Since we’ll be at the almshouses for a few days it might be useful to have some background information.
As you’ll surely know, the almshouses were founded by Lady Anne Clifford when she was living at Appleby Castle back in the 17th century. The buildings were erected around 1651 and were presumable named “St Anne’s” as a slightly clumsy piece of image-management.
An arched doorway from Boroughgate gives access to a cobbled courtyard with a central fountain (currently non-functional, alas). There is a small chapel in one corner and the living units each consist of a single bedroom, a living room, a kitchen and a bathroom. They all have a bright red door front door and a small flower border under their courtyard window. The effect is delightful and the almshouse courtyard is a perfect oasis of peace, colour and sunshine.
The “orders” for the establishment are laid out on a board in the chapel. They are rather strict! The almshouses were to provide for the accommodation of 12 widows under the care of a “mother”:
The grassed area to the rear of the almshouses where we will be working was originally intended to provide each inhabitant with a small vegetable garden, though the attraction of this arrangement seems to have died out quite some time ago. The surviving apple trees (one for each widow) indicate how the plots may have been laid out.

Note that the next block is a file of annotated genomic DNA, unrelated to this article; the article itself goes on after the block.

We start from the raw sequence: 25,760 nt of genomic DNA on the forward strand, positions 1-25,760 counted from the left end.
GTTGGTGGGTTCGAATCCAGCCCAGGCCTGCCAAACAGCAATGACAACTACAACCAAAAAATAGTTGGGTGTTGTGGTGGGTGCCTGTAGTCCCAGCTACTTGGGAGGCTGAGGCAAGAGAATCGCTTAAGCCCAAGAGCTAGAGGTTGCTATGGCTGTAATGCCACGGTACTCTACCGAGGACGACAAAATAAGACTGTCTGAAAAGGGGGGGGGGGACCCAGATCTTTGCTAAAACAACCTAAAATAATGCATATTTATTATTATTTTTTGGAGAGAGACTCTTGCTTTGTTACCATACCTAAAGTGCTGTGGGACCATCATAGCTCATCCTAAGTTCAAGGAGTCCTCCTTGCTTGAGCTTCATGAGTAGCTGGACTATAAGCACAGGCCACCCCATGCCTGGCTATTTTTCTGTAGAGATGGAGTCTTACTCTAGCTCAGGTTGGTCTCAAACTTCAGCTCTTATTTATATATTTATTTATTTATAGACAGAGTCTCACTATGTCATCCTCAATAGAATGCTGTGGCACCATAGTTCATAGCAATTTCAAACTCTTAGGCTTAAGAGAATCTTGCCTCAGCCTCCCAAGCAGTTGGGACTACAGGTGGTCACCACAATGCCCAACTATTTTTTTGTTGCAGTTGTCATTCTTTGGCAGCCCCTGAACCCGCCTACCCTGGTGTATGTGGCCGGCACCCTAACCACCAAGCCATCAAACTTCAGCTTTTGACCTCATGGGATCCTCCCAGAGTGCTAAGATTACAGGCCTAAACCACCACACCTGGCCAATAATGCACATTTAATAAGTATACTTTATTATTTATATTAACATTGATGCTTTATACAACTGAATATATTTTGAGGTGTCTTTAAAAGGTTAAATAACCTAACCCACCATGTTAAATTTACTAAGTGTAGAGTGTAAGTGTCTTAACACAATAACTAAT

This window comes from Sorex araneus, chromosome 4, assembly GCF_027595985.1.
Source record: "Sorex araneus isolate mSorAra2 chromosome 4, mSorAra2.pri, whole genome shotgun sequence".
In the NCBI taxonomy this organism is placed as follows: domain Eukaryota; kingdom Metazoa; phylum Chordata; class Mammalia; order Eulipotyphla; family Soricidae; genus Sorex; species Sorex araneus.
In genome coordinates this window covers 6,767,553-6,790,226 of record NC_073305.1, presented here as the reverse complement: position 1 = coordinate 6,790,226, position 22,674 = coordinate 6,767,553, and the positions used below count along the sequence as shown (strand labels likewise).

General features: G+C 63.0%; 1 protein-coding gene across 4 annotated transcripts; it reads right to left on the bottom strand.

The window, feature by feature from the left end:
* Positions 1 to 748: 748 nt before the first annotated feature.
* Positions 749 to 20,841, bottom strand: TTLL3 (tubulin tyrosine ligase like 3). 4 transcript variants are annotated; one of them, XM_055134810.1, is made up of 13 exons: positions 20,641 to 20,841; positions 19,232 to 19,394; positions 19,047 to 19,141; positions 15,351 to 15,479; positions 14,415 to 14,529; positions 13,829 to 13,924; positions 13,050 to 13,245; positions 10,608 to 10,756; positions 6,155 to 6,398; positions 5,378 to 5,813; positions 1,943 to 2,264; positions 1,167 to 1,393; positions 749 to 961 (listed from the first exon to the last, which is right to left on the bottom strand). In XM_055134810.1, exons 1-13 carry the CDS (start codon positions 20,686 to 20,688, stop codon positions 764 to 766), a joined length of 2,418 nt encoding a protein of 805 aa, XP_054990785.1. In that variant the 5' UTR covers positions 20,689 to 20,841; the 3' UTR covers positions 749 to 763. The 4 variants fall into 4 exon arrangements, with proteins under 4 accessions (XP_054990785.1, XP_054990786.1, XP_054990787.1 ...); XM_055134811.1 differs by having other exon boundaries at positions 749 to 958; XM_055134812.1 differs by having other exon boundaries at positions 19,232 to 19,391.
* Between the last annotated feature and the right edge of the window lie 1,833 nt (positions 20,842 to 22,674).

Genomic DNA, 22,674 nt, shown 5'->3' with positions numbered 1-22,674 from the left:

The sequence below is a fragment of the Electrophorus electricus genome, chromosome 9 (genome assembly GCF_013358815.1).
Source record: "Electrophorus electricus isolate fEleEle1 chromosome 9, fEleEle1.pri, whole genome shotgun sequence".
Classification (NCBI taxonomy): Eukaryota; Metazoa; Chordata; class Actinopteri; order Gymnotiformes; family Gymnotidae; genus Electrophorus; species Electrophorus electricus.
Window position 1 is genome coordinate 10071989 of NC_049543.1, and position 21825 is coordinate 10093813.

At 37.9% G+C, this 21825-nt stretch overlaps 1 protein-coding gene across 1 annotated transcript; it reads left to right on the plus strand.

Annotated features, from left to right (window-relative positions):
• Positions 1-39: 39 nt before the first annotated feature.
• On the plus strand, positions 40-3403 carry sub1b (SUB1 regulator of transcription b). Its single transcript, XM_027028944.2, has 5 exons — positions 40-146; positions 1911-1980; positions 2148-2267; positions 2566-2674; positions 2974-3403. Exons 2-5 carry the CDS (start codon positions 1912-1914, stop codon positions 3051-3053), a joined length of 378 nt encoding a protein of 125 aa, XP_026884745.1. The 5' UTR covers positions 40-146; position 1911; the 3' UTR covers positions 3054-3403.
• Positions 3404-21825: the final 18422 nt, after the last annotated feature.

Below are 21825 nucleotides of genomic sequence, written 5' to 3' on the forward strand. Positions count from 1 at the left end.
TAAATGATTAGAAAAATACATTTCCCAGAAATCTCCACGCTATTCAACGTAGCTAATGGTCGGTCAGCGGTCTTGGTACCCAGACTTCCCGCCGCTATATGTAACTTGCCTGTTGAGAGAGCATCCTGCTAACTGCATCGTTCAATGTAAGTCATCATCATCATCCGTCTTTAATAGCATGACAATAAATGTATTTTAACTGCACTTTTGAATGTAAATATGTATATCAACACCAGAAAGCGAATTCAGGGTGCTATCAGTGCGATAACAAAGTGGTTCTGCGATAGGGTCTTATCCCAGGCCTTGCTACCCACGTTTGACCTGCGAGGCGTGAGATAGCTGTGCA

A weekly service is still held in the chapel which features a portrait that is believed to be Lady Anne herself (having apparently been incorrectly labelled as her mother, Margaret, at some point during the 19th Century)
Lady Anne arranged for the almshouses to be funded by income from Holme Farm on the outskirts of Appleby. Widows originally lived rent free but by 2011, income from the farm was in decline and a weekly rent of £10 was introduced. Tenants also have to pay their own Council Tax and are responsible for their own furnishing and decorating.
Tenants have not always been easy to find and it appears that some consideration may one day be given to the accommodation of men.
It was thought, however, that this “would not be popular in all quarters” (CW Herald, 10th June 2011)
Photos courtesy of Paul Steele on http://www.baldhiker.com/